Encyclopedia of Evangelicalism
By Randall Balmer
: Westminster/John Knox
). viii + 654
Reviewed by Dr. Dennis Swanson
13.2 (Fall 2002) : 267-268
The evangelical movement has, in recent years, struggled with its identity, to the point that the theme of the 2002 annual meeting of the Evangelical Theological Society was “Evangelical Boundaries.” Even the most recent edition of the Evangelical Dictionary of Theology notes, “The very nature of evangelicalism never was a unified movement but a collection of emphases based on a common core of belief— a core that itself is now under discussion” (Dictionary of Evangelical Theology, Walter A. Elwell, ed., 2nd ed. [Grand Rapids: Baker, 2001] 409).
Seeking to detail those various “emphases” the author of Encyclopedia of Evangelicalism admits to a “quixotic venture” in which he attempts to “provide a sense of both the history and the extraordinary breadth of this popular movement” (vii). And while parts of his effort are admirable, on the whole his work is a disappointing muddle that confuses rather than clarifies the nature of evangelicalism.
Properly speaking the muddle begins with the title. The work is not properly an “encyclopedia” as the author admits when acknowledging that he alone is responsible for all of the articles (although he discloses receiving assistance from several individuals). Nor is it “encyclopedic” in nature; the articles often reflect outdated or incorrect information and the bibliographic well from which the articles draw is very limited.
The problems with this work range from typographical to methodological, but clearly the underlying problem is the author’s inability to define accurately the evangelical movement. More articles relate to American fundamentalism than to evangelicalism. Though the two are related, they are not identical movements.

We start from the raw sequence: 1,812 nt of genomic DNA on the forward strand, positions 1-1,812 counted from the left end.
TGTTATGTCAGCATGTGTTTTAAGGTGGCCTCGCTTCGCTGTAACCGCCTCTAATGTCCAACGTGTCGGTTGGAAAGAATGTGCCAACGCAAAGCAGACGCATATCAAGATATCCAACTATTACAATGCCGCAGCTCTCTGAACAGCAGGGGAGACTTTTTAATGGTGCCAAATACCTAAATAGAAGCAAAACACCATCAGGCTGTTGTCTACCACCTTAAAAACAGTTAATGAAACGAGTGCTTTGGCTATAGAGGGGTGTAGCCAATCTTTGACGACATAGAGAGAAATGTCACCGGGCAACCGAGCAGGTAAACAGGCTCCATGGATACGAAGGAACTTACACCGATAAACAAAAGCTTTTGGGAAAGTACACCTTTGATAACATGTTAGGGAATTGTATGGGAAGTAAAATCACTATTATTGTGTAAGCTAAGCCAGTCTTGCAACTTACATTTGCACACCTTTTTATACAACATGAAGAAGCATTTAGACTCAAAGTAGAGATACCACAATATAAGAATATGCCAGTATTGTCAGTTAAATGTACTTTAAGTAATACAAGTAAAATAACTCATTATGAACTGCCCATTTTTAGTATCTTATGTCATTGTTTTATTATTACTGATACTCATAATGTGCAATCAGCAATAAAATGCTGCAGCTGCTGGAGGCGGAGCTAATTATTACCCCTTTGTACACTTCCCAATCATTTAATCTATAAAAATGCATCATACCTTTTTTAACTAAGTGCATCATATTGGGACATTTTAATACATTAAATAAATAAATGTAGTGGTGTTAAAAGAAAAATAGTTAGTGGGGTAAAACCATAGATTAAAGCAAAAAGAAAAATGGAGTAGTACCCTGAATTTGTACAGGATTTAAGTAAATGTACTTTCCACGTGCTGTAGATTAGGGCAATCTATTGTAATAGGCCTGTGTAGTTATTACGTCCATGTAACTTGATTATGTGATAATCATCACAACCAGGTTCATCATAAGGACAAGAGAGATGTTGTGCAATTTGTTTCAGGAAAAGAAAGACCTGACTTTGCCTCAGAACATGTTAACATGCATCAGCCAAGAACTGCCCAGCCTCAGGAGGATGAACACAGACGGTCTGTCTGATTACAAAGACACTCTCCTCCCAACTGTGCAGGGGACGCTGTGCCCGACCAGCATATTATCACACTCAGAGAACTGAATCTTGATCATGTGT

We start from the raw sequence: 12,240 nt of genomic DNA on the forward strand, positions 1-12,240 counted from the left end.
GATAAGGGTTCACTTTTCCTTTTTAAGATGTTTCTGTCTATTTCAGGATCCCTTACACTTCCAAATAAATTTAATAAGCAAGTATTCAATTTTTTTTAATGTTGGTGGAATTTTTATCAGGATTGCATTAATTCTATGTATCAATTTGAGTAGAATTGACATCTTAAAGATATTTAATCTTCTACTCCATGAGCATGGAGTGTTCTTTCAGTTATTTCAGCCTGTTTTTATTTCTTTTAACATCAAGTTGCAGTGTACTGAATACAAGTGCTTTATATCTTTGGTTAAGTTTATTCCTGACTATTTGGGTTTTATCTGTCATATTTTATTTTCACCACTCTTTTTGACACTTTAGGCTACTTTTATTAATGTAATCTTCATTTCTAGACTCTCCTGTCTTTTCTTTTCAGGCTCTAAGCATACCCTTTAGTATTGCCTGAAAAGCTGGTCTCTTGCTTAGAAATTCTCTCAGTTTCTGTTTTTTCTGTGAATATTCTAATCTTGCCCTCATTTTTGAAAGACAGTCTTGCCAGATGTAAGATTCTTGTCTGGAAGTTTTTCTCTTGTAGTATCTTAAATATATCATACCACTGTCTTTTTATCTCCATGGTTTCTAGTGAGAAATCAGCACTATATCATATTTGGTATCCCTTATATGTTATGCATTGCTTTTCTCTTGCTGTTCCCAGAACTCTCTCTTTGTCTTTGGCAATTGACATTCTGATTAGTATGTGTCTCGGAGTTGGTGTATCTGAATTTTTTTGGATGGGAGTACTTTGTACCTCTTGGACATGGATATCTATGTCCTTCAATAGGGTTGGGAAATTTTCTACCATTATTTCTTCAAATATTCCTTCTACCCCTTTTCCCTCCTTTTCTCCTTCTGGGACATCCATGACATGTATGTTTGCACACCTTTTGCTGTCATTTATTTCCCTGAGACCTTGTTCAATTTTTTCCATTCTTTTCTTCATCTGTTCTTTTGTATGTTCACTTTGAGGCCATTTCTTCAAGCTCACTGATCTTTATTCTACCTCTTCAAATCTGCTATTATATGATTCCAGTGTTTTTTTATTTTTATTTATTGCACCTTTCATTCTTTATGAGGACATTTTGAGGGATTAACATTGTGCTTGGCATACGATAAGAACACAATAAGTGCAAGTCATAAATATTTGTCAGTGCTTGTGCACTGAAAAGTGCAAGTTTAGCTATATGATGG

In terms of layout the book lacks both indexes and useful bibliographies. Articles often have no bibliographic support, and others have only a single reference. The proofreading and editing are also problematic. Charles H. Spurgeon’s named is rendered “Surgeon” (177) and Alva J. McClain is rendered “McLain” (249). Some articles reflect incomplete or outdated information, such as the entry for the Evangelical Theological Society (201-2) in which the quotation of the doctrinal statement omits the affirmation of the Trinity added several years ago. When references are cited, they are usually dated; for instance, the entry for Grace Theological Seminary (249) cites the catalogue for 1995. The entry for Jack Hayford (274) makes no mention of the creation of a seminary under his leadership, although this occurred over five years ago. In fact, except for repeated references to another book by the author (Mine Eyes Have Seen the Glory, 2000), only a few bibliographic references are dated after 1995. Theological omissions also occur. In the entry for T. D. Jakes (300), his anti-trinitarianism and other non-evangelical theology are unmentioned.
Beyond these issues, some of the entry selections almost defy explanation. For example, there is an entry for Trent Dilfer (176) containing a nice recitation of his career in the National Football League along with a rather innocuous quotation related to Christianity. Interestingly enough, the entry for Dilfer has more space than that for the Second Coming of Christ (515). The entry on the Overhead Projector (432) is one of the more odd inclusions of this work. Lengthy entries are reserved for several Christian rock bands such as Third Day (576), Stryper (55 8), Newsboys (408-9), and Jars of Clay (301-2).
This work cannot be recommended as reference for evangelicalism. It is an eclectic and non-cohesive collection of one author’s idiosyncratic caricature of evangelicalism, poorly crafted and even more poorly executed.